Thomas Holcroft (1745 - 1809)
Thomas Holcroft (1745–1809) (see comparative image TG1930) was a successful dramatist and author who is best known today for his radical politics and his support for the early ideals of the French Revolution. Holcroft was indicted for high treason in 1794 but was later released from Newgate Prison following the acquittal of his acquaintances John Thelwall (1764–1834) and John Horne Tooke (1736–1812). Girtin’s association with Holcroft is first recorded in a diary entry from early 1799, when he noted that Girtin ‘looked at my pictures, and praised them highly. After the Wilsons, his attention was most deeply attracted by the landscape by Artois’ (Holcroft, 1816, vol.3, p.129). This was shortly before Holcroft departed for the Continent, where he spent the next three years, a period he wrote up in his Travels from Hamburg, through Westphalia, Holland, and the Netherlands, to Paris (1804). The two volumes contain a substantial account of the latter part of Girtin’s time in Paris, when Holcroft accompanied him on three excursions to sketch ‘the places that were esteemed the most picturesque’ for what was to become Girtin’s Picturesque Views in Paris (Holcroft, 1804, vol.2, pp.488–98). Holcroft’s unique eye-witness account of Girtin at work is transcribed in the Documents section of the Archive (1802 – Item 1). Given that Holcroft acted as Girtin’s translator and guide, his account of their travels provides us with a vivid record of the artist’s sketching practice (TG1884), his delight in the intricacies of Gothic architecture, and his thoughts on the shortcomings of French scenery from the perspective of a landscape artist trained in the British picturesque tradition. Holcroft’s account also inevitably touches upon the evident marks of the recent revolution, all of which Girtin reacted to with a good-humoured detachment, suggesting that any radical sympathies he had once harboured were now in abeyance. Holcroft’s text was not known to authors Thomas Girtin (1874–1960) and David Loshak (Girtin and Loshak, 1954) and it certainly deserves to be carefully examined, as it provides the only direct evidence we have of the artist’s thoughts on landscape aesthetics, which perhaps not surprisingly turn out to be almost entirely practical and untheorised in character.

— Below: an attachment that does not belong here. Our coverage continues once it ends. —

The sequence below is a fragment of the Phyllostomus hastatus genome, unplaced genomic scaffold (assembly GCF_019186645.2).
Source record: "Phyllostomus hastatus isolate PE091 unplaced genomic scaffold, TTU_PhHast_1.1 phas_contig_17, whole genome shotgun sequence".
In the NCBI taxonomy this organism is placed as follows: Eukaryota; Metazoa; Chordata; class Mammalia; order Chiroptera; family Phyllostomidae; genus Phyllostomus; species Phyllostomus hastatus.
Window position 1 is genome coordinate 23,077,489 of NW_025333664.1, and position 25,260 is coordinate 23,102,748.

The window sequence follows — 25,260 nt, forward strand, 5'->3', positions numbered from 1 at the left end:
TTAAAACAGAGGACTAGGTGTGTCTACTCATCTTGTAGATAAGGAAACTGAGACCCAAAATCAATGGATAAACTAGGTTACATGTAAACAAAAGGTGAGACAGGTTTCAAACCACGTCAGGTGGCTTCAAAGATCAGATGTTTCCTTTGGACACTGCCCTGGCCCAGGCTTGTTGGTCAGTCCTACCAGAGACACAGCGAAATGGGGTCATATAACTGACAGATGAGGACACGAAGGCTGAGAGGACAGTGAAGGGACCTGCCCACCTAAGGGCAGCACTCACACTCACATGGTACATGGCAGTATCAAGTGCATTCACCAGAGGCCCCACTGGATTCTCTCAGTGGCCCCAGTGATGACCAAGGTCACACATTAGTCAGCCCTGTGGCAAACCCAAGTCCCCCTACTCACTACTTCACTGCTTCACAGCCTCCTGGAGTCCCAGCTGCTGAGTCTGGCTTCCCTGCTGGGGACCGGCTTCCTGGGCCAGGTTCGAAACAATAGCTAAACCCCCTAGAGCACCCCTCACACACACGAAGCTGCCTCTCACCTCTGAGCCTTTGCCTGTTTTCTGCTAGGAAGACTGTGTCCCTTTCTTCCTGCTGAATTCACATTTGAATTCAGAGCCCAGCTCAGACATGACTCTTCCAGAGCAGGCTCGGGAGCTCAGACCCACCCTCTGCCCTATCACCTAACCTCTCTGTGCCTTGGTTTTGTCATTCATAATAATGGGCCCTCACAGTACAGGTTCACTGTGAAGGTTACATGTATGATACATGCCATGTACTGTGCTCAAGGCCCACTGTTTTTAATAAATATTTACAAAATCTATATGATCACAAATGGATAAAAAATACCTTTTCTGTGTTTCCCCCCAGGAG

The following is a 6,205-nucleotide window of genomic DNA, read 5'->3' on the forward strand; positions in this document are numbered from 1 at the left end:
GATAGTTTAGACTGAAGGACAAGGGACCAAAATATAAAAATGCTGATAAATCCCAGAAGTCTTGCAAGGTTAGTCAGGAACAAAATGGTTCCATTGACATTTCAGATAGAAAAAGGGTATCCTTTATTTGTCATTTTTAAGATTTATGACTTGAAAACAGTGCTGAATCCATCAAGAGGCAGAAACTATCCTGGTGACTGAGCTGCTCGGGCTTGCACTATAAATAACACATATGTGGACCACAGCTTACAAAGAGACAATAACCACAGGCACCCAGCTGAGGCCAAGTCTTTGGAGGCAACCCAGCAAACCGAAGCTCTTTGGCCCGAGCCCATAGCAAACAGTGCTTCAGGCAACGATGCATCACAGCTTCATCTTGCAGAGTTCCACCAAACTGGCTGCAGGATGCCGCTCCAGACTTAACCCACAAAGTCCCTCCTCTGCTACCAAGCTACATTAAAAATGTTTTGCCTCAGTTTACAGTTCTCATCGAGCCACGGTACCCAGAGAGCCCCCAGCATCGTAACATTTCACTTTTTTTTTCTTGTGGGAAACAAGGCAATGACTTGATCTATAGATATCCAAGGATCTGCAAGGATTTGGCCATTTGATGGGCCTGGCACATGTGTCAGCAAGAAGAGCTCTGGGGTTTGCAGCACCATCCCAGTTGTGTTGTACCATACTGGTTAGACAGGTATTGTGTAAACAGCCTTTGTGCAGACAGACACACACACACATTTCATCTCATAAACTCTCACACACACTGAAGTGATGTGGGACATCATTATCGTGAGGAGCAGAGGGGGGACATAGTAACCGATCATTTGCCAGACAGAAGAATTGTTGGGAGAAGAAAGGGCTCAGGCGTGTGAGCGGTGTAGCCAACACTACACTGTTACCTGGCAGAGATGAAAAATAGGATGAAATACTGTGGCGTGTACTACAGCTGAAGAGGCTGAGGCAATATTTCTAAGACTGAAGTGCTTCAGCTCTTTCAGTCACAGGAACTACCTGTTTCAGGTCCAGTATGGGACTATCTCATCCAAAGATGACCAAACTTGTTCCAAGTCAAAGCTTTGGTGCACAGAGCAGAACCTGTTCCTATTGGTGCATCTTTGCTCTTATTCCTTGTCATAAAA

1800 - 1801
Sketch of Thomas Girtin’s Head
The View from the Palace Terrace at Saint-Germain-en-Laye, the Aqueduct of Marly in the Distance: Pencil Study for Plate Sixteen of ‘Picturesque Views in Paris’